Breakfast Hash

Making a hash is one of the most efficient methods to use potatoes for camping breakfasts. With minimal effort beyond basic chopping, you can prepare a complete meal in just one cast-iron skillet.

For a rich and hearty soup, start by boiling potatoes in water or milk until fork-tender. Drain the potatoes and return them to the cooking pot. Add butter or oil to the pan, bringing it to a simmer for 3 minutes. After that time has elapsed, add your protein of choice (ham, sausage, tofu, bacon, beans, onions, bell peppers) and veggies (zucchini, tomatoes) to the pan and combine well over low heat. When everything else in the pan is done, add the eggs and stir to combine. You may serve it with cheese on top to complete a delectable and nutritious breakfast in one skillet!

Campfire Potatoes Seasoned, Not Stirred

These potatoes are truly delicious and full of flavor. They’re a great addition to any dinner or lunch, or they make for a hearty breakfast with eggs. They’re also really easy to prepare. Simply cook them and then set them on the coals as you go about other activities.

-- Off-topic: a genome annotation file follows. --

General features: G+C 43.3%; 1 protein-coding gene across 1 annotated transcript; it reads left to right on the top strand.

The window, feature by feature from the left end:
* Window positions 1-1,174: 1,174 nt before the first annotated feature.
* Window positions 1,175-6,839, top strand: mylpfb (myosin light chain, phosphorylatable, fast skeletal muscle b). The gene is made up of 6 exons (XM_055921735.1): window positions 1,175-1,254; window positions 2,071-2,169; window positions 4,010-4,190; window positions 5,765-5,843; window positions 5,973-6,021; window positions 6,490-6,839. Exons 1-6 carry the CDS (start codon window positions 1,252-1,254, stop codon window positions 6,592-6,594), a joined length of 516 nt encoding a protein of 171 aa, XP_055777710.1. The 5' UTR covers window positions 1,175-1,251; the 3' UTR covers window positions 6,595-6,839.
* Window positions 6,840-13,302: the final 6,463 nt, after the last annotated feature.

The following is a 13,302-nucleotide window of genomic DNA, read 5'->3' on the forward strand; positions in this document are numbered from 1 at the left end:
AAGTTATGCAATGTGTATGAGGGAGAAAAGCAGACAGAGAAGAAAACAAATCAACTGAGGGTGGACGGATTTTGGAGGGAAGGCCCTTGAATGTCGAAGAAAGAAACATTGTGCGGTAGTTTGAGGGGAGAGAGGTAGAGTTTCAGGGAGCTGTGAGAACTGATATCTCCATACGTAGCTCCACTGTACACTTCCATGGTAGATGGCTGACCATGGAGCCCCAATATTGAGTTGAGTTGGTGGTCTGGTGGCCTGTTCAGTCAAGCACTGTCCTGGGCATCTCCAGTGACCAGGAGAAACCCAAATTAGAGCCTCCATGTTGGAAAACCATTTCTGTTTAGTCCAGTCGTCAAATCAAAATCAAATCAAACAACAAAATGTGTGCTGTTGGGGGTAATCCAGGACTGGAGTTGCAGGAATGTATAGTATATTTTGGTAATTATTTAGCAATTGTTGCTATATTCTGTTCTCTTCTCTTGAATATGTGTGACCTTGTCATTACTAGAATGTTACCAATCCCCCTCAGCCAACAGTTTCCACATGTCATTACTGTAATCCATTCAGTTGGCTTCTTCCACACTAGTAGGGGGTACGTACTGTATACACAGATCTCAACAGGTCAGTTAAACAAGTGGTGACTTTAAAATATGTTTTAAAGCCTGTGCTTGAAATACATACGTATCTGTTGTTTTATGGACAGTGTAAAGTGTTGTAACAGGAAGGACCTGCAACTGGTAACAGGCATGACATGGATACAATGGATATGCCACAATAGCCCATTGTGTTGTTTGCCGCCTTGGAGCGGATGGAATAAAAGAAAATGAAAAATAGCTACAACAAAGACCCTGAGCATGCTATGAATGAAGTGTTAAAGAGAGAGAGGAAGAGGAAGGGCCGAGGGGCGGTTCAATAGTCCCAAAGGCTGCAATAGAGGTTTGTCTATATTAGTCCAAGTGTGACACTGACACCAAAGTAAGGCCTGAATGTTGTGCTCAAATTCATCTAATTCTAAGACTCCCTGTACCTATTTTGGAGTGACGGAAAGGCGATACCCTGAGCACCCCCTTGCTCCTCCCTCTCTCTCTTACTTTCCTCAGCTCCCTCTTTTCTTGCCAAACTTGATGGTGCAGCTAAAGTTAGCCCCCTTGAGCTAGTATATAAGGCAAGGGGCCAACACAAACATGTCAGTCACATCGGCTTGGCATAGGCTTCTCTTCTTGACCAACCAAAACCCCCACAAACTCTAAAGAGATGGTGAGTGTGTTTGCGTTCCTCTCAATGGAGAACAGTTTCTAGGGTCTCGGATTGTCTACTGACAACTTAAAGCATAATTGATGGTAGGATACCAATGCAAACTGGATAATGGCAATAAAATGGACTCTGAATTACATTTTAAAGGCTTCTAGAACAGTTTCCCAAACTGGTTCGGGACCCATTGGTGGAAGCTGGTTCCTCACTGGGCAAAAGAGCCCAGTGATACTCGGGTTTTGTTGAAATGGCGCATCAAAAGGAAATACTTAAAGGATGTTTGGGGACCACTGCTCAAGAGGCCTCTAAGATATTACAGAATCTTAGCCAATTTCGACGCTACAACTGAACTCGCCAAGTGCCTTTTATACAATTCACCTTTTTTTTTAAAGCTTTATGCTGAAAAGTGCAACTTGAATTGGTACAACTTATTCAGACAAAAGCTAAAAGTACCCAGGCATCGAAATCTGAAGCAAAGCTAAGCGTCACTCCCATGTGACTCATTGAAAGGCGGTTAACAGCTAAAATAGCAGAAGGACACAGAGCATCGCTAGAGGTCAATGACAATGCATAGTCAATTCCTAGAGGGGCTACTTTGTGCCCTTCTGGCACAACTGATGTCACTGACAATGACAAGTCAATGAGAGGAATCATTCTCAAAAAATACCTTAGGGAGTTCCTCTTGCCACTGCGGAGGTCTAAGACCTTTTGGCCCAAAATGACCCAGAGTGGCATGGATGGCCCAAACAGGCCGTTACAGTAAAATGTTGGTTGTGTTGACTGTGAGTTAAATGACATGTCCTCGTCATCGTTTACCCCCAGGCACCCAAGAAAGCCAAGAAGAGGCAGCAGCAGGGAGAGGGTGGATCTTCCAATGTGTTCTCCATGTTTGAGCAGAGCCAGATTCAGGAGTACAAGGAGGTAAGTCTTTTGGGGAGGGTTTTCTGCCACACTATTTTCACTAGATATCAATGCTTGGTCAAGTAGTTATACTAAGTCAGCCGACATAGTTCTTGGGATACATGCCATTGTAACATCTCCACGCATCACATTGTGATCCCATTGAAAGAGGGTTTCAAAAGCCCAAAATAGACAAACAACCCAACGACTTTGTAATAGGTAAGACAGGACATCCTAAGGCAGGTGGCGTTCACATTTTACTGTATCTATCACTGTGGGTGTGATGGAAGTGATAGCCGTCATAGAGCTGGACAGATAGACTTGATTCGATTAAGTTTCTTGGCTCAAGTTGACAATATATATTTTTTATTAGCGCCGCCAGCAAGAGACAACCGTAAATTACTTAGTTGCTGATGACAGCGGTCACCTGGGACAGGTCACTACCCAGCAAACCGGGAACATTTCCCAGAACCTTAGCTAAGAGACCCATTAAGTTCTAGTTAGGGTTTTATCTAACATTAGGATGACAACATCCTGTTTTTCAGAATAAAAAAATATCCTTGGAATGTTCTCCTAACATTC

black steel cooker

Take your potatoes and wash them properly, then dry them and cut them into little bite-size pieces. Put enough oil on top of the potatoes to cover them completely in a bowl or ziplock bag, usually, two tablespoons are sufficient. Shake the potatoes until they are evenly coated with oil. Place the potatoes in a large mixing bowl. Add the dressing mix and give them another stir. Wrap these potatoes in tin foil and cook the rest of your meal until they are fork-tender, as you would with other varieties of potatoes.

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Cheesy Campfire Potatoes

Add the sliced potatoes to a mixing bowl with diced onions, salt, pepper, and any of your favorite cheeses. Add parmesan cheese or sharp cheddar to these campfire potatoes if you like. Make a foil pouch out of heavy-duty foil and add the contents. Top each packet with one pat of butter before wrapping it up tightly and grilling for around 20-25 minutes over an open fire.

Baked Potatoes